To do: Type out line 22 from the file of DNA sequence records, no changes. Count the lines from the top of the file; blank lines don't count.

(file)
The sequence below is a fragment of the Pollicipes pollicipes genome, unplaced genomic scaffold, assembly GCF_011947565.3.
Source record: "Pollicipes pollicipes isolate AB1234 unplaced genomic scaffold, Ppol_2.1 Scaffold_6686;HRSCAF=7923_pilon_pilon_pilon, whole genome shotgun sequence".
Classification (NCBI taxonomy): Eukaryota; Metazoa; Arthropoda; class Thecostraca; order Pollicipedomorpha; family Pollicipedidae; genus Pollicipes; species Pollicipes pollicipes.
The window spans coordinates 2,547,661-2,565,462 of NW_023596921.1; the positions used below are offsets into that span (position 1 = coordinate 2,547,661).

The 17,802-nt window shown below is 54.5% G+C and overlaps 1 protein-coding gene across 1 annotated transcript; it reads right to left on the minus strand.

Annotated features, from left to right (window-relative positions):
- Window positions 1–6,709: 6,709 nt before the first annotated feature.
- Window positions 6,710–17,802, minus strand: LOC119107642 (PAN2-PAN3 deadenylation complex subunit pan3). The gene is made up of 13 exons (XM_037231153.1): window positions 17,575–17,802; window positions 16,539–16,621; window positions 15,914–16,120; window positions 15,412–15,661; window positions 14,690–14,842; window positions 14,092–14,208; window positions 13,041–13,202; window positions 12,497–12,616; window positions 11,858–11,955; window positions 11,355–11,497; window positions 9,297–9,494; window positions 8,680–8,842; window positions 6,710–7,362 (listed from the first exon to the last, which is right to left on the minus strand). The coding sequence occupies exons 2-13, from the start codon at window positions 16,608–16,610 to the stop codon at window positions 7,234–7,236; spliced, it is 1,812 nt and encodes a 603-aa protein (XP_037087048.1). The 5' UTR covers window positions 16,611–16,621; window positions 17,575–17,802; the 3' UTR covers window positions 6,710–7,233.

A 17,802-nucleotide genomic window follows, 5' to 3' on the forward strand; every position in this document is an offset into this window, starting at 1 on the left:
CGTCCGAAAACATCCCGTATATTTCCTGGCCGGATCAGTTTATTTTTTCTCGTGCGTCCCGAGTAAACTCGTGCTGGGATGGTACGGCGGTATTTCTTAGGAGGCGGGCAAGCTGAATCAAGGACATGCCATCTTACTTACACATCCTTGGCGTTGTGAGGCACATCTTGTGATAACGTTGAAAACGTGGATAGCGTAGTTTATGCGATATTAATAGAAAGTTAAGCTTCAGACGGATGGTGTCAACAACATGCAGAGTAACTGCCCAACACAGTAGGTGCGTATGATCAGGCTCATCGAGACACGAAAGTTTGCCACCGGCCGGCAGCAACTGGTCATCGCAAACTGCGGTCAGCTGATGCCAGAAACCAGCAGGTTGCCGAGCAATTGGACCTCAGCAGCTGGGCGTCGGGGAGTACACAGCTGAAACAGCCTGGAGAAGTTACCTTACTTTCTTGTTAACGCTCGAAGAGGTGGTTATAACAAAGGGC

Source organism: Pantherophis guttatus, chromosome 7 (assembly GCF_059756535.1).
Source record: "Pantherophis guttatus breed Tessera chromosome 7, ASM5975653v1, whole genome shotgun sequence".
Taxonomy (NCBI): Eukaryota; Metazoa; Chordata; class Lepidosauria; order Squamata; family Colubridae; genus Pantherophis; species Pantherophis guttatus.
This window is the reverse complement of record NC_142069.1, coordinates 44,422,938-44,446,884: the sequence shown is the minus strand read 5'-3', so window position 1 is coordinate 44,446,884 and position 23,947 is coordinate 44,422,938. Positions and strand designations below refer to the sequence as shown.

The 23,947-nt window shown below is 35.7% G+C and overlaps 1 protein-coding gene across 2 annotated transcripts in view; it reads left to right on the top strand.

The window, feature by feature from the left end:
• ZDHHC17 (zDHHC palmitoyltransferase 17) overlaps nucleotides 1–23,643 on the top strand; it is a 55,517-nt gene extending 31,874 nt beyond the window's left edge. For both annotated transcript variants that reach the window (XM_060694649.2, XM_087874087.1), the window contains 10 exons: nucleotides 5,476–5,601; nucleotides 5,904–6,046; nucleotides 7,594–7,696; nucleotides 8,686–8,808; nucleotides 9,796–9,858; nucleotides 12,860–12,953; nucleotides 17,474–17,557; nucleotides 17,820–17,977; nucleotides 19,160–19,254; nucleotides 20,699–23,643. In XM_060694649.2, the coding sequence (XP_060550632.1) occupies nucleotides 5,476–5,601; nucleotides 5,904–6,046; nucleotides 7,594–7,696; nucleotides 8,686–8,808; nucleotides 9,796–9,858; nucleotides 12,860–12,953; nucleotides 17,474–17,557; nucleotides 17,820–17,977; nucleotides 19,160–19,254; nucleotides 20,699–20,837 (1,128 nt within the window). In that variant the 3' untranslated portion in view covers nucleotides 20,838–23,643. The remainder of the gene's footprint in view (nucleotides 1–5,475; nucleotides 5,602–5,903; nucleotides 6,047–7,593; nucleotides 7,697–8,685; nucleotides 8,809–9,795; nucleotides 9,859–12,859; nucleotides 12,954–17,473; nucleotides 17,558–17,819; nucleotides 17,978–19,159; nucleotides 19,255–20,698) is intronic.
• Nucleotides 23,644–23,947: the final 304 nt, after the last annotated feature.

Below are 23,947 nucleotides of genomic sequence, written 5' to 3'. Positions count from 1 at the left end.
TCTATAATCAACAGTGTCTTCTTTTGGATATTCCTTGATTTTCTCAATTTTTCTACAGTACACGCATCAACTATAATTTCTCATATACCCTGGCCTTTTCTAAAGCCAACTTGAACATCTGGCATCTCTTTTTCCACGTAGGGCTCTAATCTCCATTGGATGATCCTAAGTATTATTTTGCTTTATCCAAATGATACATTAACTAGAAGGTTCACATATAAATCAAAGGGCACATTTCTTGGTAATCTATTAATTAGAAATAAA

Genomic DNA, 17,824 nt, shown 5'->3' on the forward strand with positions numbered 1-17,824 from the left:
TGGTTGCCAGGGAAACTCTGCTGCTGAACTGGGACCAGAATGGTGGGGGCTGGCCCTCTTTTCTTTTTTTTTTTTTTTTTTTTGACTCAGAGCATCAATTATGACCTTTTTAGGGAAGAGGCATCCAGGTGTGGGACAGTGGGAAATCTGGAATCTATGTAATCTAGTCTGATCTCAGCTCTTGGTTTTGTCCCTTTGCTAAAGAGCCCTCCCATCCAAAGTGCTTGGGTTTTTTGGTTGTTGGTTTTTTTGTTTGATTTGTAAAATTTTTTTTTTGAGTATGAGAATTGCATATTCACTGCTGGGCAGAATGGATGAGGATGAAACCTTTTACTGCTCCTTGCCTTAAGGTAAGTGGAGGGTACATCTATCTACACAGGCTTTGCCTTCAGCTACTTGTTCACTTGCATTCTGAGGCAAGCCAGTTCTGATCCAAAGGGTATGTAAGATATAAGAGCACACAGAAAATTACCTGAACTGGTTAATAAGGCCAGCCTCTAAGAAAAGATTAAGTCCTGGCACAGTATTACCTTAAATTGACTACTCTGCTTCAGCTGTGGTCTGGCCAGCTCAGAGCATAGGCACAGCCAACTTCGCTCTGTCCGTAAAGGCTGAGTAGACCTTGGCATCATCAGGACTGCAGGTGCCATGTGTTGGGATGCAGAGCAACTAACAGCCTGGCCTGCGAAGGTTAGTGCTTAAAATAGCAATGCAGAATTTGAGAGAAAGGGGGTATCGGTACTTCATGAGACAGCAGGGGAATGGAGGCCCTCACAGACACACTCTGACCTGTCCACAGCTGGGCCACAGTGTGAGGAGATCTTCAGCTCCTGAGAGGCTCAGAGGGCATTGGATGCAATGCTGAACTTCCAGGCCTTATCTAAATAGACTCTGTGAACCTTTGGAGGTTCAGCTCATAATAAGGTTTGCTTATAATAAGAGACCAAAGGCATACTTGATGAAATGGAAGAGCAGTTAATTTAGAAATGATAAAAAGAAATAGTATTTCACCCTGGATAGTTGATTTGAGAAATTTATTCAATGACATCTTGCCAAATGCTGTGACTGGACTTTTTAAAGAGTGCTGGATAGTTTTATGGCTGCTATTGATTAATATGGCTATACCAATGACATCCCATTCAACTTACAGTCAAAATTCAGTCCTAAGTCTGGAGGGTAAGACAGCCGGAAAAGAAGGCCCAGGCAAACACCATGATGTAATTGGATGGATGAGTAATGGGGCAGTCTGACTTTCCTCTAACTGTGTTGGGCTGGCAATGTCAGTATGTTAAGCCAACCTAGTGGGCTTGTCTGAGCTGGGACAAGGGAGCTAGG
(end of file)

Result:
TGGTTGCCAGGGAAACTCTGCTGCTGAACTGGGACCAGAATGGTGGGGGCTGGCCCTCTTTTCTTTTTTTTTTTTTTTTTTTTGACTCAGAGCATCAATTATGACCTTTTTAGGGAAGAGGCATCCAGGTGTGGGACAGTGGGAAATCTGGAATCTATGTAATCTAGTCTGATCTCAGCTCTTGGTTTTGTCCCTTTGCTAAAGAGCCCTCCCATCCAAAGTGCTTGGGTTTTTTGGTTGTTGGTTTTTTTGTTTGATTTGTAAAATTTTTTTTTTGAGTATGAGAATTGCATATTCACTGCTGGGCAGAATGGATGAGGATGAAACCTTTTACTGCTCCTTGCCTTAAGGTAAGTGGAGGGTACATCTATCTACACAGGCTTTGCCTTCAGCTACTTGTTCACTTGCATTCTGAGGCAAGCCAGTTCTGATCCAAAGGGTATGTAAGATATAAGAGCACACAGAAAATTACCTGAACTGGTTAATAAGGCCAGCCTCTAAGAAAAGATTAAGTCCTGGCACAGTATTACCTTAAATTGACTACTCTGCTTCAGCTGTGGTCTGGCCAGCTCAGAGCATAGGCACAGCCAACTTCGCTCTGTCCGTAAAGGCTGAGTAGACCTTGGCATCATCAGGACTGCAGGTGCCATGTGTTGGGATGCAGAGCAACTAACAGCCTGGCCTGCGAAGGTTAGTGCTTAAAATAGCAATGCAGAATTTGAGAGAAAGGGGGTATCGGTACTTCATGAGACAGCAGGGGAATGGAGGCCCTCACAGACACACTCTGACCTGTCCACAGCTGGGCCACAGTGTGAGGAGATCTTCAGCTCCTGAGAGGCTCAGAGGGCATTGGATGCAATGCTGAACTTCCAGGCCTTATCTAAATAGACTCTGTGAACCTTTGGAGGTTCAGCTCATAATAAGGTTTGCTTATAATAAGAGACCAAAGGCATACTTGATGAAATGGAAGAGCAGTTAATTTAGAAATGATAAAAAGAAATAGTATTTCACCCTGGATAGTTGATTTGAGAAATTTATTCAATGACATCTTGCCAAATGCTGTGACTGGACTTTTTAAAGAGTGCTGGATAGTTTTATGGCTGCTATTGATTAATATGGCTATACCAATGACATCCCATTCAACTTACAGTCAAAATTCAGTCCTAAGTCTGGAGGGTAAGACAGCCGGAAAAGAAGGCCCAGGCAAACACCATGATGTAATTGGATGGATGAGTAATGGGGCAGTCTGACTTTCCTCTAACTGTGTTGGGCTGGCAATGTCAGTATGTTAAGCCAACCTAGTGGGCTTGTCTGAGCTGGGACAAGGGAGCTAGG